Provided by: postgresql-client-9.1_9.1.3-2_i386 bug


       CREATE_ROLE - define a new database role


       CREATE ROLE name [ [ WITH ] option [ ... ] ]

       where option can be:

           | INHERIT | NOINHERIT
           | LOGIN | NOLOGIN
           | CONNECTION LIMIT connlimit
           | [ ENCRYPTED | UNENCRYPTED ] PASSWORD 'password'
           | VALID UNTIL 'timestamp'
           | IN ROLE role_name [, ...]
           | IN GROUP role_name [, ...]
           | ROLE role_name [, ...]
           | ADMIN role_name [, ...]
           | USER role_name [, ...]
           | SYSID uid


       CREATE ROLE adds a new role to a PostgreSQL database cluster. A role is
       an entity that can own database objects and have database privileges; a
       role can be considered a “user”, a “group”, or both depending on how it
       is used. Refer to Chapter 20, Database Roles, in the documentation and
       Chapter 19, Client Authentication, in the documentation for information
       about managing users and authentication. You must have CREATEROLE
       privilege or be a database superuser to use this command.

       Note that roles are defined at the database cluster level, and so are
       valid in all databases in the cluster.


           The name of the new role.

           These clauses determine whether the new role is a “superuser”, who
           can override all access restrictions within the database. Superuser
           status is dangerous and should be used only when really needed. You
           must yourself be a superuser to create a new superuser. If not
           specified, NOSUPERUSER is the default.

           These clauses define a role's ability to create databases. If
           CREATEDB is specified, the role being defined will be allowed to
           create new databases. Specifying NOCREATEDB will deny a role the
           ability to create databases. If not specified, NOCREATEDB is the

           These clauses determine whether a role will be permitted to create
           new roles (that is, execute CREATE ROLE). A role with CREATEROLE
           privilege can also alter and drop other roles. If not specified,
           NOCREATEROLE is the default.

           These clauses are an obsolete, but still accepted, spelling of
           SUPERUSER and NOSUPERUSER. Note that they are not equivalent to
           CREATEROLE as one might naively expect!

           These clauses determine whether a role “inherits” the privileges of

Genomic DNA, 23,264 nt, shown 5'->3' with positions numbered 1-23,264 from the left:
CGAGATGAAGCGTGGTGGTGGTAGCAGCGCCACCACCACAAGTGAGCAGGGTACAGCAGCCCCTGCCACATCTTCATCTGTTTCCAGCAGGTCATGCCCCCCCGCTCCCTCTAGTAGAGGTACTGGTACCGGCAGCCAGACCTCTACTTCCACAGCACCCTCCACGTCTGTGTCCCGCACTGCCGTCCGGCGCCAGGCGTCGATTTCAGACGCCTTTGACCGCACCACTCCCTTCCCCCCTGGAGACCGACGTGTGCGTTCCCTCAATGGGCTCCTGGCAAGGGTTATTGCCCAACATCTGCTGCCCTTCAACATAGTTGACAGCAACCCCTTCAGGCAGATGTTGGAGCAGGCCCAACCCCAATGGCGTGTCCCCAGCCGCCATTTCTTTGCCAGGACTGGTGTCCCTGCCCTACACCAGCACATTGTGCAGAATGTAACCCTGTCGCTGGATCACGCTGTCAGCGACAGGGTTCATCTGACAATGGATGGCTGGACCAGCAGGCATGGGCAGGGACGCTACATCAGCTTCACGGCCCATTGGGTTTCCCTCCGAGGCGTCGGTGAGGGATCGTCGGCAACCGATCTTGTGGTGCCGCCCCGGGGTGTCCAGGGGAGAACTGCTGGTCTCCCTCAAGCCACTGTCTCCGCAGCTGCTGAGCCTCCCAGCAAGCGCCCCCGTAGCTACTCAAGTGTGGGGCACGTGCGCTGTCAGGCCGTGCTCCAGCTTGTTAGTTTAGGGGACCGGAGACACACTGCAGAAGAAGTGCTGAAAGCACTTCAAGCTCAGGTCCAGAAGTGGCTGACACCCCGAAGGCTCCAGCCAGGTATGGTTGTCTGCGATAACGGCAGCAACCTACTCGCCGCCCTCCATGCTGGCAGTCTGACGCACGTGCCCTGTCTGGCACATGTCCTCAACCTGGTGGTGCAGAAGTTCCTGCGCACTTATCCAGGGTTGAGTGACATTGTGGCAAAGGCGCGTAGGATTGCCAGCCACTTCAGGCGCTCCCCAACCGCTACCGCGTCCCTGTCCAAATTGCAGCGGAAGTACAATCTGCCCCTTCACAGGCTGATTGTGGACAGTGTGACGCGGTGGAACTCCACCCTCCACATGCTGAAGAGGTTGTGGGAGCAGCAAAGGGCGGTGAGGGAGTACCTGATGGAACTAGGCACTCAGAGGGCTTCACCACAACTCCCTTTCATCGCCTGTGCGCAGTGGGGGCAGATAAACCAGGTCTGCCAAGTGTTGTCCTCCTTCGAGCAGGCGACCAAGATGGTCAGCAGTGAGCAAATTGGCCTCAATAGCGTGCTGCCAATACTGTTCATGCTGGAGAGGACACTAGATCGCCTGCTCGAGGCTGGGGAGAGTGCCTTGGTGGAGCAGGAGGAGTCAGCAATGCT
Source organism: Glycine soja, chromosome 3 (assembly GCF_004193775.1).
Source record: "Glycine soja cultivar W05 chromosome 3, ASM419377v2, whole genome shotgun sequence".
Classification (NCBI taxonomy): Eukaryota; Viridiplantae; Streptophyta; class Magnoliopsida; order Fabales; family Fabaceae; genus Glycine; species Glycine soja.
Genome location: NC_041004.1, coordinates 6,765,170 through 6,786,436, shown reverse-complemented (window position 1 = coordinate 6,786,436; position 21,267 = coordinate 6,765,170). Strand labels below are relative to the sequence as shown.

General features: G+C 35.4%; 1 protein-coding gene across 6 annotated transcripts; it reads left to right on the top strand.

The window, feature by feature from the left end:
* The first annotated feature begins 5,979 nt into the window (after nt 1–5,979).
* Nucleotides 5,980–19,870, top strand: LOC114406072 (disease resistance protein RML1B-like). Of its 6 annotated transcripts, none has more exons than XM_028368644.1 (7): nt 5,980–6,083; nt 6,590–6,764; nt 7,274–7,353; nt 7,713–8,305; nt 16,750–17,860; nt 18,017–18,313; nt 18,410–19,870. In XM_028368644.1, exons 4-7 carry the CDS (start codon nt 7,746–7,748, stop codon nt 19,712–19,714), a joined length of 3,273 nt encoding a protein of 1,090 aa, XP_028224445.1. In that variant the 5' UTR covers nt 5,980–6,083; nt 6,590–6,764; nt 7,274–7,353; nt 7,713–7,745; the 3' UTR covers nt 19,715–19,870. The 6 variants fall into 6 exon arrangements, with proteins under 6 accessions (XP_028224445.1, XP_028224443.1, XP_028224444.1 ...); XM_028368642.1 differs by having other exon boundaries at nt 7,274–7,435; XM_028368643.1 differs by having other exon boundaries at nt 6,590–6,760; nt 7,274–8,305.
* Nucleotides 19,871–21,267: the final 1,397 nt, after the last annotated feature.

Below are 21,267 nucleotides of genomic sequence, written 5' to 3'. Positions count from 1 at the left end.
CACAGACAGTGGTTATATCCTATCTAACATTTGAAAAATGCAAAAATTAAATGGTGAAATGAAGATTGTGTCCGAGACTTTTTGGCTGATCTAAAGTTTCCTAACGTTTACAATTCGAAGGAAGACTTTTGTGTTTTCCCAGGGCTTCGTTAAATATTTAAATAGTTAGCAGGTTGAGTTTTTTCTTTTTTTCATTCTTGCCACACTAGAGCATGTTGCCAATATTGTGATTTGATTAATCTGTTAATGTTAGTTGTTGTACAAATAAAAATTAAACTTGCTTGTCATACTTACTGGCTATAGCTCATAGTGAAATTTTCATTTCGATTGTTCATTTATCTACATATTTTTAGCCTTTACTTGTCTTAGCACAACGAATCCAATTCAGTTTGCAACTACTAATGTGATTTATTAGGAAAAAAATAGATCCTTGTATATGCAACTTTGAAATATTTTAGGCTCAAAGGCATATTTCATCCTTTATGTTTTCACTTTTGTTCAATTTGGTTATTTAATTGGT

roles it is a member of. A role with the INHERIT attribute can
           automatically use whatever database privileges have been granted to
           all roles it is directly or indirectly a member of. Without
           INHERIT, membership in another role only grants the ability to SET
           ROLE to that other role; the privileges of the other role are only
           available after having done so. If not specified, INHERIT is the

           These clauses determine whether a role is allowed to log in; that
           is, whether the role can be given as the initial session
           authorization name during client connection. A role having the
           LOGIN attribute can be thought of as a user. Roles without this
           attribute are useful for managing database privileges, but are not
           users in the usual sense of the word. If not specified, NOLOGIN is
           the default, except when CREATE ROLE is invoked through its
           alternative spelling CREATE USER.

           These clauses determine whether a role is allowed to initiate
           streaming replication or put the system in and out of backup mode.
           A role having the REPLICATION attribute is a very highly privileged
           role, and should only be used on roles actually used for
           replication. If not specified, NOREPLICATION is the default for all
           roles except superusers.

       CONNECTION LIMIT connlimit
           If role can log in, this specifies how many concurrent connections
           the role can make. -1 (the default) means no limit.

       PASSWORD password
           Sets the role's password. (A password is only of use for roles
           having the LOGIN attribute, but you can nonetheless define one for
           roles without it.) If you do not plan to use password
           authentication you can omit this option. If no password is
           specified, the password will be set to null and password
           authentication will always fail for that user. A null password can
           optionally be written explicitly as PASSWORD NULL.

           These key words control whether the password is stored encrypted in
           the system catalogs. (If neither is specified, the default behavior
           is determined by the configuration parameter password_encryption.)
           If the presented password string is already in MD5-encrypted
           format, then it is stored encrypted as-is, regardless of whether
           ENCRYPTED or UNENCRYPTED is specified (since the system cannot
           decrypt the specified encrypted password string). This allows
           reloading of encrypted passwords during dump/restore.

           Note that older clients might lack support for the MD5
           authentication mechanism that is needed to work with passwords that
           are stored encrypted.

       VALID UNTIL 'timestamp'
           The VALID UNTIL clause sets a date and time after which the role's